First, to be honest I’ve given a lot of thought to giving up my multi perspective work for two perspective cinematography. Schlepping around a dozen or more cameras does get tiresome at times and the thought of only two… Naw, on second thought multi perspective is in my blood. But a little two camera work here and there makes for a nice diversion!
For those of you making 3D motion pictures, I have five tips for you to think about.
Eye tracking research shows that for any given scene, your audience has a lot more to look at and notice in 3D than they do with 2D. Especially when you have a larger depth of field people scan the background looking for things. Camera movement will emphasize objects behind the main object of interest especially if they have some amount of dimensionality like cars or boxes or people. Therefore, don’t be in a hurry. Linger about three times longer for a given scene than you would when shooting 2D. Your audience will appreciate it. Fast cuts are very disconcerting for 3D audiences. It is like yanking away a toy from a child before they are done looking at it. It doesn’t make them happy!
Don’t shake the camera. Spatial reality is MUCH stronger with 3D than with 2D and if your visual world is shaking and your body (specifically your inner ear) isn’t, then your audience will get queasy and might even puke! Forget about those Star Trek scenes with camera shake in 3D — unless you really WANT to make your audience sick. If you MUST shake the camera, make it very quick and follow up with a scene with ZERO camera movement.
Glide the camera left to right if the shot goes from a higher perspective to a lower perspective and glide the camera right to left if shooting from a lower perspective to a higher perspective. The brain responds better to clockwise motions, especially in 3D. A gliding motion adds motion parallax cues that heighten the 3D experience and help to offset conflicting 3D cues such as accommodation/vergence decoupling. (Don’t believe me? Ask any neuroscientist.)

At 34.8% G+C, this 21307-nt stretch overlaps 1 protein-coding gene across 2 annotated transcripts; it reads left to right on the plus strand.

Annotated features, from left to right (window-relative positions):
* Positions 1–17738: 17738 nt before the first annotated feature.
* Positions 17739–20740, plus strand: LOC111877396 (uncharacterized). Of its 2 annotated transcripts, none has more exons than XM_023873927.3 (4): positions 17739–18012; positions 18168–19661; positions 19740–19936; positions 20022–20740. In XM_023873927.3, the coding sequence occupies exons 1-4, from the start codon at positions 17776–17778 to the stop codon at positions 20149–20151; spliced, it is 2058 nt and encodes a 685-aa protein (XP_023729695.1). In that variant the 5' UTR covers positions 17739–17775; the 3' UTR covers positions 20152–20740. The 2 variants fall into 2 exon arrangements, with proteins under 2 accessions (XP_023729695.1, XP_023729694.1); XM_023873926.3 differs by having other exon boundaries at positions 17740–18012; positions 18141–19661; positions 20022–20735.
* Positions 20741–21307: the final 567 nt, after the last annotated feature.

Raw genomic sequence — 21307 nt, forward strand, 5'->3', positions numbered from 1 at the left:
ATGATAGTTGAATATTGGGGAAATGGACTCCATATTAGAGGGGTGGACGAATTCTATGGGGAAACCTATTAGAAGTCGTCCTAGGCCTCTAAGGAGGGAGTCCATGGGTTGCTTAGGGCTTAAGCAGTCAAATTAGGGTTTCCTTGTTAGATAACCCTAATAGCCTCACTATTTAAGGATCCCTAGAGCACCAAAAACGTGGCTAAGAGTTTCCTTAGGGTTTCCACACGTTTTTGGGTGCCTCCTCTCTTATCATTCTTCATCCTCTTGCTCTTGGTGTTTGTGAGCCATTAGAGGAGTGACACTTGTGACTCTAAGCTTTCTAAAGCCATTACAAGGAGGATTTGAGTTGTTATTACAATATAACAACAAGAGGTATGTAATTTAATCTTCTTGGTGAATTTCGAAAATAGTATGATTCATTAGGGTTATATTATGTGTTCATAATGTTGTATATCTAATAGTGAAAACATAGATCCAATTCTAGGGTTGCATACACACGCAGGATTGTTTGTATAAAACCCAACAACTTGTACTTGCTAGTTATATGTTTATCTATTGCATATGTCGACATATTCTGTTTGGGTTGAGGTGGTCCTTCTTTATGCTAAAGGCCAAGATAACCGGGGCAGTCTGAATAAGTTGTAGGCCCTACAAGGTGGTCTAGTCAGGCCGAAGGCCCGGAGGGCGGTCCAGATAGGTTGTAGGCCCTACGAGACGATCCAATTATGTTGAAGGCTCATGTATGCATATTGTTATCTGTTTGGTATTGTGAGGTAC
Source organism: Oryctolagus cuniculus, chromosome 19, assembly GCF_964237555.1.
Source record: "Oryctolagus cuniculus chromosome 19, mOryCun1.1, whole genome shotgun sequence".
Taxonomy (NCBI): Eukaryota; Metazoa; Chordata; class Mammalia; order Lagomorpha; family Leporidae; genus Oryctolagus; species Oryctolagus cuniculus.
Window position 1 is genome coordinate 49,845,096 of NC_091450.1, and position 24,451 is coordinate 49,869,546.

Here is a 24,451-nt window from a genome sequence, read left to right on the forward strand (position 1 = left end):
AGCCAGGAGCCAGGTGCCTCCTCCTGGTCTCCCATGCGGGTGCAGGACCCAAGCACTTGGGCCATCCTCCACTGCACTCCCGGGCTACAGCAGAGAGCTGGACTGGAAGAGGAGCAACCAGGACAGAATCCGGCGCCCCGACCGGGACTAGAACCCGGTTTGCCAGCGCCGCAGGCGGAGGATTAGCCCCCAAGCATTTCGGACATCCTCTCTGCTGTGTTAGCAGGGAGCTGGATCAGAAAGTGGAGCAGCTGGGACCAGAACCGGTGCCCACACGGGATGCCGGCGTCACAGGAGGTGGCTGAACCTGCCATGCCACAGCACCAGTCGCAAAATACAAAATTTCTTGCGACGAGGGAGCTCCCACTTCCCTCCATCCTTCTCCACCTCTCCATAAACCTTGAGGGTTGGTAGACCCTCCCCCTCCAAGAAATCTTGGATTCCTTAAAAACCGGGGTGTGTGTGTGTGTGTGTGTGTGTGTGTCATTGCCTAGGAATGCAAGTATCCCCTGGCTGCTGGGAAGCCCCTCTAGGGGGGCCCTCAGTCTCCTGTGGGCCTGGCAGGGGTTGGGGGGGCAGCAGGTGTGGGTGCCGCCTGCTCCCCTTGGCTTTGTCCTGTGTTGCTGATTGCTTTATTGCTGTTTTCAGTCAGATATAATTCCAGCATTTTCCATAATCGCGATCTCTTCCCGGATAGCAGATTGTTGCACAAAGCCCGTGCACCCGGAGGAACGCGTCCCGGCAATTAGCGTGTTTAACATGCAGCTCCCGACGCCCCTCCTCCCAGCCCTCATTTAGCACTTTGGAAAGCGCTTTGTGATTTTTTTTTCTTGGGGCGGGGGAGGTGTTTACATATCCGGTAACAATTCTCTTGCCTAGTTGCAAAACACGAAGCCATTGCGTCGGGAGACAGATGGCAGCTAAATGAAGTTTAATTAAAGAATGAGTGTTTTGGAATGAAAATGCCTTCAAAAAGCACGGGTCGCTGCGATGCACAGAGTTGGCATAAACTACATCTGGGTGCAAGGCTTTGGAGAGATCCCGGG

Avoid crushed blacks and blown out whites. While artistic and cool when used for 2D work, you end up creating false context for 3D imagery. In the real world, our pupils change size to accommodate luminance changes. We don’t normally see crushed blacks or blown out whites and it wrecks havoc with maintaining binocular disparity and good vision fusion. It can be a great effect for 2D but it is not so great for 3D.
Keep your lenses CLEAN! Dust or moisture on one lens and not on the other lens or Dust on both lenses creates false binocular rivalry. This is a terrible thing to deal with in post and can ruin the whole shoot! Have OCD (obsessive compulsive disorder) when it comes to keeping your lenses in pristine condition. At times, the effect can go unnoticed initially. It is a danger that lurks in the shadows that can bite you in the rear end with a vengeance!
If you like these tips, or if you don’t like these tips, let me know! I’d love to hear from you in the comments.